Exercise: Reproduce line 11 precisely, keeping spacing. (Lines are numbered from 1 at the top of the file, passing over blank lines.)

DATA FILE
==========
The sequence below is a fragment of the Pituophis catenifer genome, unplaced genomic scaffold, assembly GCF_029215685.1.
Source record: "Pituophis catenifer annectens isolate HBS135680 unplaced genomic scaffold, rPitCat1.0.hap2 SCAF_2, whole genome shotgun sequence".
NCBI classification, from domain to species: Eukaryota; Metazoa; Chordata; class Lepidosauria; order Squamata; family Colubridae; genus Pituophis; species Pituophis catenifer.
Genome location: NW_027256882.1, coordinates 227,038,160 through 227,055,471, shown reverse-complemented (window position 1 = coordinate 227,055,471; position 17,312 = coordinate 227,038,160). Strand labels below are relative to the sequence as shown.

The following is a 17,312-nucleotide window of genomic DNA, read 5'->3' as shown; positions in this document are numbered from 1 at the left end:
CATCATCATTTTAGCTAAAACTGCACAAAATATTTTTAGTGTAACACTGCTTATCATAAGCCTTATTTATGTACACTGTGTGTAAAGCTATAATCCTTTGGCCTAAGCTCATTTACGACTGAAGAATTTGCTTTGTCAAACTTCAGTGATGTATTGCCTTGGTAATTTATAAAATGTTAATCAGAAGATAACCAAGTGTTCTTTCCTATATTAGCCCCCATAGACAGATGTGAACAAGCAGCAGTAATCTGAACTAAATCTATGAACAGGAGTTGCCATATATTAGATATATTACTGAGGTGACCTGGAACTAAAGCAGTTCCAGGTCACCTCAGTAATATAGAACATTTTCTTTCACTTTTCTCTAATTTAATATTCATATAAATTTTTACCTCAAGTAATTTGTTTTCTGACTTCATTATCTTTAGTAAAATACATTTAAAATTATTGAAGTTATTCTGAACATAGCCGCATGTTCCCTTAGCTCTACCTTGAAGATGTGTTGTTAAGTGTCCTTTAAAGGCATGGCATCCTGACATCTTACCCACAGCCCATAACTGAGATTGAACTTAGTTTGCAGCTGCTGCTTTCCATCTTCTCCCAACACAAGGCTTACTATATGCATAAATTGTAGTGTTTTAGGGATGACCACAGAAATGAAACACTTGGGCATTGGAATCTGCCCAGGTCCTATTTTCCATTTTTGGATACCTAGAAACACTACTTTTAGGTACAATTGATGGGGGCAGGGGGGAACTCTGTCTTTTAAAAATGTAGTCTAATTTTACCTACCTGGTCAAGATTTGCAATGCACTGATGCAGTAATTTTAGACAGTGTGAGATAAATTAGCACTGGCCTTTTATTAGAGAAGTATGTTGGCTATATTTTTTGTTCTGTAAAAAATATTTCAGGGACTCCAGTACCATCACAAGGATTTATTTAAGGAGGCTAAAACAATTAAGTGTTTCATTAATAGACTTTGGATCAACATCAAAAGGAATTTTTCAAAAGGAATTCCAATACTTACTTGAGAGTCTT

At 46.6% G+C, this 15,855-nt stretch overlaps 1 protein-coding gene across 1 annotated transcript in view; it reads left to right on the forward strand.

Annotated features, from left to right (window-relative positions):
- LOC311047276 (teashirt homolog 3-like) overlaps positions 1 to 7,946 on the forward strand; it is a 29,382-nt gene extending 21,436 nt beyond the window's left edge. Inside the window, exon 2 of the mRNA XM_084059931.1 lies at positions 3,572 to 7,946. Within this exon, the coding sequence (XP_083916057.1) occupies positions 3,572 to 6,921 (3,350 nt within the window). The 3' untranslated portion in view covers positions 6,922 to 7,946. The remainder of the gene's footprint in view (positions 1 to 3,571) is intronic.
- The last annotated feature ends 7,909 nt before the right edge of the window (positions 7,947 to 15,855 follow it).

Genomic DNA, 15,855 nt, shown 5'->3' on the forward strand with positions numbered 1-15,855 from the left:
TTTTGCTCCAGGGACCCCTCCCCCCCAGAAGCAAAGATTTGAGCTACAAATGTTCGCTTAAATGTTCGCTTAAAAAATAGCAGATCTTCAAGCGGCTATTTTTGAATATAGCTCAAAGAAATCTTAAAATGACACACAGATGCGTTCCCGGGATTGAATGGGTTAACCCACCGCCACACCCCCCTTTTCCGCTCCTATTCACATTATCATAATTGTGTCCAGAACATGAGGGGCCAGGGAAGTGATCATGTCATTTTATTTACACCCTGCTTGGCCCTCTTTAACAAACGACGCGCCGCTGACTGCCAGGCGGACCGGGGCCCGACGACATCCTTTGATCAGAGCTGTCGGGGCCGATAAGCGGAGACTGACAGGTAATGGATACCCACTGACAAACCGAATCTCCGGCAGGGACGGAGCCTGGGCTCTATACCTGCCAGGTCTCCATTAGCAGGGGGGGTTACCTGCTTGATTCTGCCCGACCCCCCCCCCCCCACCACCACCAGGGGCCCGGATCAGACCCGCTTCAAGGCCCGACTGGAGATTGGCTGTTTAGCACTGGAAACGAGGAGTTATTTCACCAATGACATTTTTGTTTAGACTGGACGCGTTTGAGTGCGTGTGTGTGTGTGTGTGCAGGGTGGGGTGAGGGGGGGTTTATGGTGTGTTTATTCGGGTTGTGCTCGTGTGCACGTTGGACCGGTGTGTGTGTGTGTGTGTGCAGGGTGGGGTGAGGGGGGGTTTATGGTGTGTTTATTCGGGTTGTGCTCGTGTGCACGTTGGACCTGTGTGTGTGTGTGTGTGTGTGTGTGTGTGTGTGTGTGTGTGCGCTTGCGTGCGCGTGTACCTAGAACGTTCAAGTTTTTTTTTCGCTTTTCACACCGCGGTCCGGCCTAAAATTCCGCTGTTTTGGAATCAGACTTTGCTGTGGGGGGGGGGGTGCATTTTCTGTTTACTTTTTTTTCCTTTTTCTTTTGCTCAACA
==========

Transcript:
Genomic DNA, 15,855 nt, shown 5'->3' on the forward strand with positions numbered 1-15,855 from the left: